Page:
Such a tour would have to be an act of intimacy, a tour into myself. Would you give a stranger a tour of your home, of all your joys and traumas? Would you give a stranger a tour of someone else’s home?

People wanted to understand. But I can’t help thinking of my towering American friends who, upon their first arrival into Hong Kong, told me that finally, finally, they knew what it was like to suffer as a minority. They said so with a perversely excited pride, and were quick to forget that their white privilege transfers over here, too; especially over here. They could not know that being foreign is not the same as being made invisible, that understanding is not a checklist of “been there, done that.” I went to an ivy league university where I lived with kids who owned horses at home and who, once a year, volunteered to subsist for a day on food stamps. I grew up on food stamps. I hid this from them every day of the year. These were some of the same kids who would go on to be war tourists, writers and photographers and artisans of other people’s pain.

In November, Zhou Fengsuo visited the protest camp in Admiralty for a few days. He had been active at Tiananmen in 1989, and is still high on China’s wanted list. He had arrived from California, and took photos of himself in the encampment; to some degree he was also a high-profile tourist. What makes him different from a Kenny G? Before he left the country for Taiwan, he gave a short farewell talk in the Admiralty camp. It was early afternoon. Only about fifteen of us stood by to listen while a light rain fell. Several times he had to stop and cry, turning away to recollect himself while someone else held the microphone. Zhou was one of the only outsiders I ever heard who offered a refrain which was not the usual, “Let’s all hate China,” but that very rare, “Let’s all love Hong Kong.” He was asked big China questions by the audience, and he kept emphasizing: democracy in China is not the responsibility of Hong Kong; injustice in China is not the responsibility of Hong Kong. He understood deeply what it meant to see a protest for itself, to see it unnamed and as it is.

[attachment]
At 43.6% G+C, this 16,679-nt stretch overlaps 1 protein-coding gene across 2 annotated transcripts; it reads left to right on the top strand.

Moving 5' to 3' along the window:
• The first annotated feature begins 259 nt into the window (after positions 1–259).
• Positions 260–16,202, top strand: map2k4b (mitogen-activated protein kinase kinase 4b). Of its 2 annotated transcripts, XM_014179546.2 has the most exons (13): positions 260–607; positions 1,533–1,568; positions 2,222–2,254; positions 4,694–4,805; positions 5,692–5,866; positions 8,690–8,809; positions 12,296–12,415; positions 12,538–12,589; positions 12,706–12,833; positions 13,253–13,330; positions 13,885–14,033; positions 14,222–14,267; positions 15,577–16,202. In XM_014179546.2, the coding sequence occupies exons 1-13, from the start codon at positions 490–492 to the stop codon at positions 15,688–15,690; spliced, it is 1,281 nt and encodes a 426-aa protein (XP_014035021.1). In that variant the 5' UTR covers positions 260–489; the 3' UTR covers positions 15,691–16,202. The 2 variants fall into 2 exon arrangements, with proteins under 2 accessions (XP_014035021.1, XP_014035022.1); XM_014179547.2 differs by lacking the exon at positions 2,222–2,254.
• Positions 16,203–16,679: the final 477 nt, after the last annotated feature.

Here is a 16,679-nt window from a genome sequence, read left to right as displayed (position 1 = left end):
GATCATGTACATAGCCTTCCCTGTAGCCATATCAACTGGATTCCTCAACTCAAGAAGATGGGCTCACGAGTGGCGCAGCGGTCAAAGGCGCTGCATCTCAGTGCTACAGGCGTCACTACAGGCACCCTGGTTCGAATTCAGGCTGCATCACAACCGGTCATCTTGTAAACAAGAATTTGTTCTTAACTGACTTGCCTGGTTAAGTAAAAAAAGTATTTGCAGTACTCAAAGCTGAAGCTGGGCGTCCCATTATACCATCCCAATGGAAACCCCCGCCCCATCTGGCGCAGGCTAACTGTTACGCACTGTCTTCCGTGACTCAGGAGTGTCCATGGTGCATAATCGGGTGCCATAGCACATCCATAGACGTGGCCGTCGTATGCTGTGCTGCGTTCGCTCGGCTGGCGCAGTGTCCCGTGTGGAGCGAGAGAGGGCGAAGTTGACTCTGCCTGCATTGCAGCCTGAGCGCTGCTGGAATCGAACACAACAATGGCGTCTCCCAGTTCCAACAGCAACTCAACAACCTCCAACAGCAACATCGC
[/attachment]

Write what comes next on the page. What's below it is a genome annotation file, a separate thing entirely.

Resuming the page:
The real difference, for me, may be in a private moment of his which I witnessed by accident. I was finishing a meal outside the canteen at HKU where the Pillar of Shame stands: a red tornado of a sculpture with distorted, emaciated, pained figures bulging out from its mass as though from a larger body stripped of flesh. It is a memorial to the Tiananmen Massacre. I have spent an adolescence sitting by monuments ignored and covered in bird droppings; I once watched tourists kneel down by the Goddess of Democracy replica in San Francisco, just to frame a photo from a low angle—worse, to frame it with the TransAmerica building, sometimes called Pereira’s Prick, towering over the Goddess—and leave without taking those three extra steps closer to read what she was meant to be a memory of. But what Zhou did that day I have never seen at any monument anywhere. He crossed from the pedestrian path into the field of pebbles surrounding the Pillar, and looked carefully at the unsteady threshold beneath his feet. He circled the Pillar, then kneeled. He reached forward. He pressed his hand against the bodies there.